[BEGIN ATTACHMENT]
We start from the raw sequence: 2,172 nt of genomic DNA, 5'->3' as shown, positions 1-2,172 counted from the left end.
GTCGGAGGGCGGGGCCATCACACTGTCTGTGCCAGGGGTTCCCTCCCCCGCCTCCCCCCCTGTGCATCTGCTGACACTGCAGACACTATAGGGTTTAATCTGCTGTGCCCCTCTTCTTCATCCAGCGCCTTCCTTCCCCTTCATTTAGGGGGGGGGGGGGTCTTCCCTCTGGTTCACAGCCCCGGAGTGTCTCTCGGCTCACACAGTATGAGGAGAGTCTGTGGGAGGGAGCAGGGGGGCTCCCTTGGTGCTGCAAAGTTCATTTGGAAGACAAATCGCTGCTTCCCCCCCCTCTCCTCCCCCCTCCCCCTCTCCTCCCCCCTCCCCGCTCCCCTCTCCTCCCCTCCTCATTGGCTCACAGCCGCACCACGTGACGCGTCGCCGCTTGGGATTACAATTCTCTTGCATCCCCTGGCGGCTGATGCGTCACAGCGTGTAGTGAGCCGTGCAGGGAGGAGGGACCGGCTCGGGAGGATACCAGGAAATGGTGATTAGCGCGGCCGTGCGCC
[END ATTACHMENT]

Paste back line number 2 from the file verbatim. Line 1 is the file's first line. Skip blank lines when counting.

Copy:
GTCGGAGGGCGGGGCCATCACACTGTCTGTGCCAGGGGTTCCCTCCCCCGCCTCCCCCCCTGTGCATCTGCTGACACTGCAGACACTATAGGGTTTAATCTGCTGTGCCCCTCTTCTTCATCCAGCGCCTTCCTTCCCCTTCATTTAGGGGGGGGGGGGGTCTTCCCTCTGGTTCACAGCCCCGGAGTGTCTCTCGGCTCACACAGTATGAGGAGAGTCTGTGGGAGGGAGCAGGGGGGCTCCCTTGGTGCTGCAAAGTTCATTTGGAAGACAAATCGCTGCTTCCCCCCCCTCTCCTCCCCCCTCCCCCTCTCCTCCCCCCTCCCCGCTCCCCTCTCCTCCCCTCCTCATTGGCTCACAGCCGCACCACGTGACGCGTCGCCGCTTGGGATTACAATTCTCTTGCATCCCCTGGCGGCTGATGCGTCACAGCGTGTAGTGAGCCGTGCAGGGAGGAGGGACCGGCTCGGGAGGATACCAGGAAATGGTGATTAGCGCGGCCGTGCGCC